It's a very hot night in a fictitious version of Tokyo. Based on the game "Yakuza" the story follows various loosely connected threads. Former Yakuza underling Kiryu Kazuma (Kitamura Kazuki... See full synopsis »
In order to settle a business dispute, a mob leader murders one of his own teenage sons. The surviving son vows to avenge his brother's death, and organizes his own gang of teenage killers to destroy his father's organization.
A revolver-wielding stranger crosses paths with two warring clans who are both on the hunt for a hidden treasure in a remote western town. Knowing his services are valuable to either side, he offers himself to the clan who will offer up the largest share of the wealth.
In the ruthless underground world of the yakuza, no one is more legendary than boss Kamiura. Rumored to be invincible, the truth is he is a vampire-a bloodsucking yakuza vampire boss! Among... See full summary »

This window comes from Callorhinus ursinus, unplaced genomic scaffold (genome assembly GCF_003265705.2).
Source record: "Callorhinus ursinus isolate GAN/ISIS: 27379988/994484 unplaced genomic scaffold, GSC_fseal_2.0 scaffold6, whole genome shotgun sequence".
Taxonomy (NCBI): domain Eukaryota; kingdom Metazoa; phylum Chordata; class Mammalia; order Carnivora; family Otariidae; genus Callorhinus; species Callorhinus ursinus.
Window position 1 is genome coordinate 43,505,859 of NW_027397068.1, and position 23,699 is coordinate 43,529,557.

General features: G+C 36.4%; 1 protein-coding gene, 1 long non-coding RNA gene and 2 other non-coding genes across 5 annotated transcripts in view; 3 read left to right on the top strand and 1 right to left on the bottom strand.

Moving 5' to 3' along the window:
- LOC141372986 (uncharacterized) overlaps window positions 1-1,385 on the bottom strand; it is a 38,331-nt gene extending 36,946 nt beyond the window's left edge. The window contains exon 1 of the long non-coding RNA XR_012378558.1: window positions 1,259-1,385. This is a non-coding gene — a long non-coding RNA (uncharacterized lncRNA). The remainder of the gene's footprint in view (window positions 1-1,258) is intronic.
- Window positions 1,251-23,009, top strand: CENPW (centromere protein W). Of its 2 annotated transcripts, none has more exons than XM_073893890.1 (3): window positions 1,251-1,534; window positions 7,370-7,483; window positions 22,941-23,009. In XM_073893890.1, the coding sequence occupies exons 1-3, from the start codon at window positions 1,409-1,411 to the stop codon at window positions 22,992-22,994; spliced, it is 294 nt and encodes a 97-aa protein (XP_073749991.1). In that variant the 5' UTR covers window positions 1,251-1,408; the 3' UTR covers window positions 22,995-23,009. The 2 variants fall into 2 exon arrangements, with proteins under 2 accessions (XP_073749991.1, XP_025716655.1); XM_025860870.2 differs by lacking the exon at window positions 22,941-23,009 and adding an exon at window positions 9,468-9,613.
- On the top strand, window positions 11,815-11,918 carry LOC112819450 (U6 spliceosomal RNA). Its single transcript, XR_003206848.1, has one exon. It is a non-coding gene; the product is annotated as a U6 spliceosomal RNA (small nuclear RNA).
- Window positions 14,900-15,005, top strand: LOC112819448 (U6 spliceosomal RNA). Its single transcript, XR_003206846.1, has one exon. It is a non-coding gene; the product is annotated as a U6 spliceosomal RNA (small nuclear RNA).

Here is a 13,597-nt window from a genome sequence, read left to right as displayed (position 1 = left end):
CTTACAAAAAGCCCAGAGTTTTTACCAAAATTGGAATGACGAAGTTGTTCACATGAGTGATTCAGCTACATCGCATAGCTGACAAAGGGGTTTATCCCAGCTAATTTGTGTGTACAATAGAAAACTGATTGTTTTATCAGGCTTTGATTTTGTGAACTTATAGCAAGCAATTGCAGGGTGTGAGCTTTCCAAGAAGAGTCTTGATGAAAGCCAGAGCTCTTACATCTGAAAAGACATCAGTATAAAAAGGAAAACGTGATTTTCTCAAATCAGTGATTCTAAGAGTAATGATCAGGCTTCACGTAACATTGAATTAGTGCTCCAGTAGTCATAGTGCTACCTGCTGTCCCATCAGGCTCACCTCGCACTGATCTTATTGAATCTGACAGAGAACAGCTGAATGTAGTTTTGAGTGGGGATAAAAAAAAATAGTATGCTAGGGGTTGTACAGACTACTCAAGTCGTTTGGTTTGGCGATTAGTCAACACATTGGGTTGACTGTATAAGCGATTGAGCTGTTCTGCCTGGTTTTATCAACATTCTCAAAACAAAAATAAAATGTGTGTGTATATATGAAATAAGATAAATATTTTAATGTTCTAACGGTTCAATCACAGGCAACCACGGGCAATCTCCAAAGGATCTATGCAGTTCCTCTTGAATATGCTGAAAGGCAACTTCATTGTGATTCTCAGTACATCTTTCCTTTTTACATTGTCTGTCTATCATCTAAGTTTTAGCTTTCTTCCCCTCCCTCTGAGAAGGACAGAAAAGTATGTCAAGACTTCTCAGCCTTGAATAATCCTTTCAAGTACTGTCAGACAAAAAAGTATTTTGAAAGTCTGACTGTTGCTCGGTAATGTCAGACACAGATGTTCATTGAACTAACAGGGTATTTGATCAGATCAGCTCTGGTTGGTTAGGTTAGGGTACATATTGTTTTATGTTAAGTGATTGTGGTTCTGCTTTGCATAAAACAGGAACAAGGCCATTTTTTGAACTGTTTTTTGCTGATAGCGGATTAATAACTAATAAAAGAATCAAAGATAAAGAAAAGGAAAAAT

It's a very hot night in a fictitious version of Tokyo. Based on the game "Yakuza" the story follows various loosely connected threads. Former Yakuza underling Kiryu Kazuma (Kitamura Kazuki)... See full synopsis »
Takashi Miike's loose adaptation of the PS2 game "Yakuza" is definitely an odd duck. It defies most formula conventions and delivers a uniquely Miike experience. Reminiscent of City of Lost Souls before it and Crows Zero after it, Like A Dragon has as many laughs as it does bullets. Combining bombastic action with a violent sense of humor, the film almost seems to want you to hate it, but it's hard not to like what amounts to be one of the most twisted action comedies in recent memory. A gangster fresh out of jail, his bat-wielding and bugnuts crazy arch-nemesis, a lost little girl, two Bonnie and Clyde posers, a pair of idiot bank-robbers, a mysterious Korean hit-man and plenty of other characters inhabit one hot night in a fictional district of Tokyo with two missing women and ten billion yen at stake. If you're expecting a deathly serious action fest, you had better look elsewhere. Relying on vicious physical gags and some truly inspired comic timing, Miike mixes in dynamic camera-work with colorful imagery to continuously rebel against traditional action conventions. This is definitely not one of Miike's most profound works, but it is certainly one of his most undeniably fun.
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